Over the summer, Collegiate sent 12 students and two teachers, Erica Coffey and Liz Bowling, to Nicaragua to work with Los Quinchos, a local orphanage in San Marcos. The trip, labeled by Señora Coffey as a “learning-service” trip, was intended to teach students about a different culture and a different way of life, all while providing service for the children at the orphanage.
The first stop, Laguna de Apoyo, was a gigantic, deep lagoon, centered over an extended crater, surrounded by lush, leafy, mountains. All of this natural beauty combined to provide one of the most beautiful locations I have ever been to. The hotel we stayed at was built right into the side of the lake, and consisted of many
different houses resembling log cabins, surrounded by plant life, with views of the beautiful lagoon. We found ourselves swimming in the lagoon as often as we could. We stayed in the lagoon for hours, swimming, jumping off of the docks, paddleboarding, and just talking. But we could not stay forever, as we had other places to be.
The next destination was the city of San Marcos, where we would stay for five days. The main attraction in San Marcos was Los Quinchos orphanage, where we would visit with the children every day to hang out, play soccer, and make new friends. Los Quinchos is an organization intended to get children off the streets, especially those who are addicted to the “glue.” “Glue” is a drug that is popular in Nicaragua, because it makes children feel as if they are not hungry. Los Quinchos takes in these children off of the street and provides them with hospitality, education, and a new life.
The walk from our hotel to the orphanage lasted about 10 to 15 minutes, and allowed us to experience the city of San Marcos. We would walk down the city streets, past small houses, stores, and restaurants. We could see all of the pedestrians walk by us, with questioning faces that seemed to read, “What are these Americans doing?” We saw walls covered with old, black graffiti, trucks driving by with 10 people crammed in the back, and Nicaraguan moto taxis transporting people around the city. The final five minutes of our walk was a dirt road surrounded by trees and colorful plantlife. We would know when we finally arrived to our destination when we saw a bright, rainbow-colored mural reading “Los Quinchos” across the center. We would open the gates to the orphanage and walk up a hill toward their housing, while all the children ran down to greet us with excited, smiling faces.
Playing with the children every day made us forget about a language barrier, our cultural differences, and the difficulties in our lives. The smiles on the children’s faces will always be something I remember–smiles of pure joy and no worries. Even with all of the difficulties that the Nicaraguan children have had in their life, they still had wide smiles, and were happy to be playing soccer with their new friends. It was these bright smiles that I will remember most about this trip.
However, we didn’t just play soccer every day. We learned about the things that they do daily, such as soap making or hammock making. We ate our meals at the restaurant that is run by Los Quinchos, where we were able to eat authentic Nicaraguan food and Italian food. We even got to watch a circus, where all the kids were performers. There was dancing, clowns, stilts, hula hooping, acrobatics, and more. The kids had been practicing for the circus for a long time, and were so glad to be performing for us. And we were glad we got to see it.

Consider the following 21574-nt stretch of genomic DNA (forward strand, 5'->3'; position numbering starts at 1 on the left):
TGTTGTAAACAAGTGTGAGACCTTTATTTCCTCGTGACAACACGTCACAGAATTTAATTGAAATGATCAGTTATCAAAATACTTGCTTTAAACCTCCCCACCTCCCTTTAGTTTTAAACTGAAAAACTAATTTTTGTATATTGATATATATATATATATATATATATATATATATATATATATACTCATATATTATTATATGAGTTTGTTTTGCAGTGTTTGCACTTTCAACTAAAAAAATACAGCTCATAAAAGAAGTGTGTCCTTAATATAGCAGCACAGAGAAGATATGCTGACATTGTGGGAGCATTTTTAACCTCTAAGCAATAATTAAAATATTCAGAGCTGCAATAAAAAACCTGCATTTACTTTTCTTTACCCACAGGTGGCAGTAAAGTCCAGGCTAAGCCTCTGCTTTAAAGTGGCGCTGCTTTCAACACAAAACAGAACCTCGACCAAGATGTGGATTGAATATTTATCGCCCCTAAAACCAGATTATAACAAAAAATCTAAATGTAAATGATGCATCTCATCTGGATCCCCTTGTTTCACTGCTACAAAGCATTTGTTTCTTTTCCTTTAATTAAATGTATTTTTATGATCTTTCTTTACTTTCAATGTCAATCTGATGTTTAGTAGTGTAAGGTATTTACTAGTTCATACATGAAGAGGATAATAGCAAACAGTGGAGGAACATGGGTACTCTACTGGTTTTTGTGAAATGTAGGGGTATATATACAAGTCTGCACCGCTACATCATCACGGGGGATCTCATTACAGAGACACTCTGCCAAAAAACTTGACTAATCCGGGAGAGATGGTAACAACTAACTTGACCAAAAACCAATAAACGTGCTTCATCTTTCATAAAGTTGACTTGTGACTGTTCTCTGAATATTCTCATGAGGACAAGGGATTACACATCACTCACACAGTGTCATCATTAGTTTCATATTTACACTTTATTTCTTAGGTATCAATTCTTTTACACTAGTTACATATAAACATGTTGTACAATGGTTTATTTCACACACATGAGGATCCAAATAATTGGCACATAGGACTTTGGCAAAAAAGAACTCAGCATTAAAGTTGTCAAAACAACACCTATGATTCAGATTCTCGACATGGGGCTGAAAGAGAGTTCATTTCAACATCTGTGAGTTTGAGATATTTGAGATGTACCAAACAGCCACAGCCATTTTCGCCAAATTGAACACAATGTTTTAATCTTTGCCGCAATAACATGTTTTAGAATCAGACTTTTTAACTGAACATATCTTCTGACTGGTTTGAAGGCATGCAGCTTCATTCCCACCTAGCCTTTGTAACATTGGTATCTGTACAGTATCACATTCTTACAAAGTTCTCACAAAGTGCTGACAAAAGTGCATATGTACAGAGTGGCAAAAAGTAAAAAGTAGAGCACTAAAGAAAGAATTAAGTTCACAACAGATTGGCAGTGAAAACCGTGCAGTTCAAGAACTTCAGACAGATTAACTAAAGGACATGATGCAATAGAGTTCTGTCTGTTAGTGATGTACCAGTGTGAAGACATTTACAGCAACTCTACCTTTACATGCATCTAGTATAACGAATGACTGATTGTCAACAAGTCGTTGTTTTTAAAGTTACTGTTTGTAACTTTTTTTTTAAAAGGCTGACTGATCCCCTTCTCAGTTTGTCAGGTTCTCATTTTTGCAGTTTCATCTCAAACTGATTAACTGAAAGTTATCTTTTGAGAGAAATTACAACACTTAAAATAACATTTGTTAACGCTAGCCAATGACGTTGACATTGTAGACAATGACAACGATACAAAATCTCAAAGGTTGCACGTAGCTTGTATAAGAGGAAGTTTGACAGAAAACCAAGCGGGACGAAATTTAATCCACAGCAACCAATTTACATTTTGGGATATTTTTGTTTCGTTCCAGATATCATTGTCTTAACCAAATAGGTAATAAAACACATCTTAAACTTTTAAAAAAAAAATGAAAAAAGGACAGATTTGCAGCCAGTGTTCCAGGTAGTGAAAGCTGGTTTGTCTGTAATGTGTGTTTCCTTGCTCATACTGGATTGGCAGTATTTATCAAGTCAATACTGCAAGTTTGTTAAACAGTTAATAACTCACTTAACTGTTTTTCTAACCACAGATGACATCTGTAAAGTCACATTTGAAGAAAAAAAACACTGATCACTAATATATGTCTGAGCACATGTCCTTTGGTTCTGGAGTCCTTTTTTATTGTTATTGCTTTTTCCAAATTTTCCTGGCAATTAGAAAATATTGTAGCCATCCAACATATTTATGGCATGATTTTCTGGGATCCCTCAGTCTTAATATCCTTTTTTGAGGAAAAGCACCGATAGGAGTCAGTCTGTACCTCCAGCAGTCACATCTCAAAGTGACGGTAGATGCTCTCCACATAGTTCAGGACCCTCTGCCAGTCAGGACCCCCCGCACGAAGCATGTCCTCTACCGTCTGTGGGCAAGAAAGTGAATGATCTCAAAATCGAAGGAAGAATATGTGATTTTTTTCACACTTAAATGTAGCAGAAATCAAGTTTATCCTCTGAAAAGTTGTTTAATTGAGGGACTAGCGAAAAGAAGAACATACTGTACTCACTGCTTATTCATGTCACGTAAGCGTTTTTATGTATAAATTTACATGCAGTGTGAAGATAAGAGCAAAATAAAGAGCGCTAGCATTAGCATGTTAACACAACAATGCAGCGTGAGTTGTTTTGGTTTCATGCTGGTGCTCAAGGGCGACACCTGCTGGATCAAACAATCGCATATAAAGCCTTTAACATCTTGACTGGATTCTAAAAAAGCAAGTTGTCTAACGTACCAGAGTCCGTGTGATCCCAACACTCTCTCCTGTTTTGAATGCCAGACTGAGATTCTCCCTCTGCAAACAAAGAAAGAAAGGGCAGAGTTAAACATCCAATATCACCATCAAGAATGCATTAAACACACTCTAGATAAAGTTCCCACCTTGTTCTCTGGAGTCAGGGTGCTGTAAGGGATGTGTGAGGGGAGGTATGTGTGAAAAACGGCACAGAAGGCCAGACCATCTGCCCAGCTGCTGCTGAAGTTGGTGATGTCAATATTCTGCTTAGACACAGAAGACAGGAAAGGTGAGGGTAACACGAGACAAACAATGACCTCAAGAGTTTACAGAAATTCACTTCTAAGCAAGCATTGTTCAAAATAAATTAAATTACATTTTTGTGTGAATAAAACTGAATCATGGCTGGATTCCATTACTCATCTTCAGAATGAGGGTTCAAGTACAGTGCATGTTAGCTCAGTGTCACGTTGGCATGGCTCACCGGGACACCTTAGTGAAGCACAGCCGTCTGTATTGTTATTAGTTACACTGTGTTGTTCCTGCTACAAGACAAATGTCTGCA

After five days in San Marcos with the children of Los Quinchos, we traveled to the city of Granada, a more wealthy city with a heavy European influence. The highlight of our stop in Granada was our scavenger hunt, where we walked around the city in groups, looking for specific locations, taking pictures, and finding information throughout the city. This was a fantastic way to learn about Nicaraguan culture and to practice our Spanish. Because we were tasked with speaking to locals, we gained valuable experience in speaking the Spanish language, something that goes beyond classroom instruction.
For our last day, we had something very special planned. We drove from our hotel in Granada to a local beach, where we met Los Quinchos. We spent the whole day swimming in the ocean, playing soccer and volleyball in the sand, and enjoying our final moments with the kids. But as our beach day neared the end, we had to say our final goodbyes. With tears running down our faces, we hugged and said goodbye to everyone we had met. It was difficult saying goodbye, but in the end, we were able to look back at one of the greatest weeks of our lives, and we were happy that we got to spend it with the wonderful kids.
This trip left all the students and teachers with long lasting memories, and one of the greatest experiences during their Collegiate career. EJ Patterson (‘16) said that “It was a life changing experience,” and Mythili Vigneshwar (‘16) described the trip as “amazing.” When asked if she would recommend any younger Collegiate students to go on the trip next year, Kelsey Stratford (‘16) said, “Of course. One-thousand percent.” If you are interested in traveling to Nicaragua, contact Erica Coffey or Liz Bowling.
All photos taken by Erica Coffey and the participants of the trip.
Click HERE to read Ellie Fleming’s profile of a library program in Nicaragua.